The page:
46.   Plaintiff repeats and re-alleges each and every allegation contained in the preceding paragraphs of this Complaint with the same force and effect as if set forth herein.

47.   Defendant has violated FLSA §7, 29 U.S.C. §207, by failing to pay overtime wages for time that Plaintiff and the Collective Class worked in excess of forty (40) hours in a workweek.

48.   The FLSA, 29 U.S.C. § 207, requires employers to pay employees one and one-half times the regular rate of pay for all hours worked in excess of (40) hours in a workweek.

49.   Defendant suffered and permitted Plaintiff and the Collective Class to routinely   work   more   than   forty   (40)   hours   per   week   without   overtime compensation.

50.   Defendant’s actions, policies and/or practices violate the FLSA’s overtime requirement by regularly and repeatedly failing to compensate Plaintiff and the Collective Class at the required overtime rate.

51.   Defendant knew, or showed reckless disregard for the fact that it failed to pay Plaintiff and the Collective Class overtime compensation in violation of the FLSA.

52.   Defendant  failed  to  accurately  report,  record  and/or  preserve  records  of hours worked by Plaintiff and the Collective Class, and thus has failed to make, keep and preserve records with respect to each of their employees sufficient to determine their wages, hours and other conditions and practices of employment, in violation of the FLSA.

53.   Defendant’s conduct was willful and in bad faith.

54.   Pursuant to FLSA §16, 29 U.S.C. §216, Plaintiff brings this lawsuit to recover overtime wage differential, liquidated damages in an equal amount, attorneys’ fees, and the costs of this litigation.

VI. Count II Termination in Interference With Rights Under the Family and Medical Leave Act (Plaintiff Only).

55.   Plaintiff was qualified and eligible for a leave of absence.

56.   Plaintiff had been employed by Defendant for longer than 12 months prior to requesting a medical leave of absence and worked at least 1,250 hours of service for Defendant during the 12 months preceding her requested medical leave of absence.

57.   In requesting and taking FMLA leave, Plaintiff engaged in conduct protected under the FMLA, entitling her to all appropriate relief under the statute.

58.   Defendant terminated Plaintiff for taking medical leave.

59.   Defendant’s conduct in terminating Plaintiff was in bad faith.

60.   In terminating Plaintiff for requesting medical leave, Defendant interfered with Plaintiff’s rights under the FMLA in violation of the FMLA.  Plaintiff is therefore entitled to all appropriate relief under the statute.

VI. Count III Retaliation for Exercising Rights and Engaging in Protected Conduct Under the Family and Medical Leave Act (Plaintiff Only).

 

61.   As stated above, Plaintiff was required to take intermittent medical leave due to her son’s health condition and complained about Defendant’s FMLA practices.

62.   At the time Plaintiff took a medical leave, Plaintiff was qualified and eligible for a leave of absence.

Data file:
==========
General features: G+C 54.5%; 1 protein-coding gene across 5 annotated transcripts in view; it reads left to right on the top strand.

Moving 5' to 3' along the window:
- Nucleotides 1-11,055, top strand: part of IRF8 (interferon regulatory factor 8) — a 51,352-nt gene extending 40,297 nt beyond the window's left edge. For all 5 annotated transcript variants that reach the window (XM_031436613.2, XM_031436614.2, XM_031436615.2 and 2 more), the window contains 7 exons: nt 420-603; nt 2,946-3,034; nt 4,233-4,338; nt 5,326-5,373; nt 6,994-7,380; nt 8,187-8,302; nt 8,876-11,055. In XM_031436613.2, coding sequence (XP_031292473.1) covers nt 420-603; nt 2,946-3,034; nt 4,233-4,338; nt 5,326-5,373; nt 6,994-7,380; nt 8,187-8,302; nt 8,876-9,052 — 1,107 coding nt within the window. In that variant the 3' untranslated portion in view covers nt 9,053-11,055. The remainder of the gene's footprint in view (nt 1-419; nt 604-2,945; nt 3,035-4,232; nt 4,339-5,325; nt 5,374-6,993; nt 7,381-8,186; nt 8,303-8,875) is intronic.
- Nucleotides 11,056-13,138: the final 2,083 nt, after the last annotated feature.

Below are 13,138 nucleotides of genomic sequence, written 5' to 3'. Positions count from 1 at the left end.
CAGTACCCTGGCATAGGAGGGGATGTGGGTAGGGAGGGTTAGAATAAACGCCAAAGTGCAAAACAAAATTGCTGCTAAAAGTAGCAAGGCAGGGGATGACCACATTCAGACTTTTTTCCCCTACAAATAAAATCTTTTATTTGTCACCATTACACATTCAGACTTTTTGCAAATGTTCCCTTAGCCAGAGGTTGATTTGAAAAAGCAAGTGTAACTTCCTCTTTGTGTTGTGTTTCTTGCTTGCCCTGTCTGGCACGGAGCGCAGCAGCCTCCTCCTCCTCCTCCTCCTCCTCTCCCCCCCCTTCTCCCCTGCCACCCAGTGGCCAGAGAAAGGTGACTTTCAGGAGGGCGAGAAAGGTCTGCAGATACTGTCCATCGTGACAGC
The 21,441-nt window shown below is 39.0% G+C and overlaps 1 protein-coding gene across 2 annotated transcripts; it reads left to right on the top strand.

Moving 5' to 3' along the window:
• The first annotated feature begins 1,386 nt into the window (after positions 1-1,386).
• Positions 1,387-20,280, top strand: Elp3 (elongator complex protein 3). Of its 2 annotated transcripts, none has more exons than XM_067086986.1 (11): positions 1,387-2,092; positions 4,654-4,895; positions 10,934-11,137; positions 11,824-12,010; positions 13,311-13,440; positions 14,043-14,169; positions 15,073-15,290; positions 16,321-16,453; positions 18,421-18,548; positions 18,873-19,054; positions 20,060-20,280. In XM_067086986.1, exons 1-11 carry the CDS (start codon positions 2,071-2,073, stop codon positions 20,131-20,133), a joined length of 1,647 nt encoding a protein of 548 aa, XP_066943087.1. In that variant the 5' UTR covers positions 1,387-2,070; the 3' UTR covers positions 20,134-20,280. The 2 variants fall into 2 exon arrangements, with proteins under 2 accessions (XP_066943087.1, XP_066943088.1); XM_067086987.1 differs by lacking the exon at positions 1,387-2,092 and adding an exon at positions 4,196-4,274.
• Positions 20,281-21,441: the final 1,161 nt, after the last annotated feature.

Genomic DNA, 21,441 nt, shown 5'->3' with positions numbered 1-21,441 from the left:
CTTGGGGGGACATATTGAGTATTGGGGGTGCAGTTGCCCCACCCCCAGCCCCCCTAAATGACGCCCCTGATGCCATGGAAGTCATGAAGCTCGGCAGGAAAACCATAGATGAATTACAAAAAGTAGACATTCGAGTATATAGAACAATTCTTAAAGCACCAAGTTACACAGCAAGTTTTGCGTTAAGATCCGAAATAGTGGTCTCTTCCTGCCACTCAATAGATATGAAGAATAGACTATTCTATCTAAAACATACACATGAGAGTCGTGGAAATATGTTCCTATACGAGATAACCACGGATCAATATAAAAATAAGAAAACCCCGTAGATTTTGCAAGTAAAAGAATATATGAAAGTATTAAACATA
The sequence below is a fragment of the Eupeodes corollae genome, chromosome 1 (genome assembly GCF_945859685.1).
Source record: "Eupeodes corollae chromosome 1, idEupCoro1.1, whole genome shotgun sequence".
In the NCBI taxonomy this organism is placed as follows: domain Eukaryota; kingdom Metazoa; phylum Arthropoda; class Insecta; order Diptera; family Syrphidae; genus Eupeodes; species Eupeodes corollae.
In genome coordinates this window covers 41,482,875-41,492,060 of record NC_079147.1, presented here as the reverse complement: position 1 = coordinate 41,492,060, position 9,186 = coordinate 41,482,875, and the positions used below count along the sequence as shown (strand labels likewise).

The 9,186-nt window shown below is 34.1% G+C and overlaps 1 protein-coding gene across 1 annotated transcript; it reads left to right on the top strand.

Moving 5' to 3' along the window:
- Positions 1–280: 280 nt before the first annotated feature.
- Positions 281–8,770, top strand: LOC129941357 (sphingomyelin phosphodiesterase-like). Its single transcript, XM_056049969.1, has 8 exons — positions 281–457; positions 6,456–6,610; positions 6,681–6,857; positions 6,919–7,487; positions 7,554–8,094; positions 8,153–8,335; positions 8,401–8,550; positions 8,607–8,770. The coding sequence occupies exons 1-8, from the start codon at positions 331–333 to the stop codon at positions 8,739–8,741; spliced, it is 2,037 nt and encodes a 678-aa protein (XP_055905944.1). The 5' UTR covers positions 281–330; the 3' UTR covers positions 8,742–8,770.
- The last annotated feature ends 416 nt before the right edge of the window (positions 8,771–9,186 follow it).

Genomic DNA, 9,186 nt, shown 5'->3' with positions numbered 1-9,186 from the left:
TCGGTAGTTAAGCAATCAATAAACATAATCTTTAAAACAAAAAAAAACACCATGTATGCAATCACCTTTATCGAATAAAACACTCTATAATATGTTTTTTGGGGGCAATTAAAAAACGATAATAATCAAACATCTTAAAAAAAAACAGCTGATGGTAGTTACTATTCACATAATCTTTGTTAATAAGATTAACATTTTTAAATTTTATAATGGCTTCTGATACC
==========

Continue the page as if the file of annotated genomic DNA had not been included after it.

63.   Plaintiff had been employed by Defendant for longer than 12 months prior to requesting a medical leave of absence and worked at least 1,250 hours of service for Defendant during the 12 months preceding her medical leave of absence.

64.   In taking medical leave for to care for her son and complaining about Defendant’s FMLA practices, Plaintiff engaged in conduct protected under the FMLA, entitling her to all appropriate relief under the statute.

65.   Defendant terminated Plaintiff for taking medical leave and complaining about Defendant’s FMLA practices.

66.   Defendant’s conduct in terminating Plaintiff was in bad faith.

67.   In terminating Plaintiff for taking medical leave and complaining about Defendant’s FMLA practices, Defendant retaliated against Plaintiff for exercising her rights and engaging in protected conduct under the FMLA in violation of the FMLA. Plaintiff is therefore entitled to all appropriate relief under the statute.

VIII. Prayer for Relief

 

WHEREFORE, Plaintiff respectfully requests that this Court:

(A)     Grant Plaintiff a trial by jury as to all triable issues of fact;

(B)     Enter  judgment  awarding  Plaintiff  unpaid  wages  pursuant  to  the  FLSA §7, 29 U.S.C. §207, FLSA § 6, 29 U.S.C. § 206(d), liquidated damages as provided by 29 U.S.C. §216, pre-judgment interest on unpaid wages pursuant to 29 U.S.C. §216, and court costs, expert witness fees, reasonable attorneys’ fees as provided under FLSA §16 and all other remedies allowed under the FLSA;

(C)     Grant conditional certification and provide notice of this action to all similarly situated individuals;

(D)    Enter judgment awarding Plaintiff back wages, liquidated damages, compensatory damages, reinstatement and/or front pay, and the costs of litigation, including court costs, expert witness fees, and reasonable attorneys’ fees, and all other remedies allowed under the FMLA;

(E)     Grant declaratory judgment declaring that Plaintiff’s rights have been violated and that Defendant willfully violated the FLSA; and

(F)     Award Plaintiff such further and additional relief as may be just and appropriate.

Respectfully submitted the 6th day of September, 2013.

BARRETT & FARAHANY, LLP

/s/Abigail J. Larimer     

Amanda A. Farahany Georgia Bar No. 646135

Benjamin F. Barrett  Georgia Bar No. 039586

Abigail J. Larimer Georgia Bar No. 999229

V. Severin Roberts Georgia Bar No. 940504

Attorneys for Shanika Webb

1100 Peachtree Street NE Suite 500

Atlanta, GA 30309 (404) 214-0120

CERTIFICATE OF COMPLIANCE

 

The undersigned counsel hereby certifies that this document complies with the type-volume limitations set forth in Rule 5.1 of the Local Rules of the Northern District of Georgia, and has been typed in Times New Roman 14 point.

/s/ Abigail Larimer                  

Abigail Larimer Georgia Bar No. 999229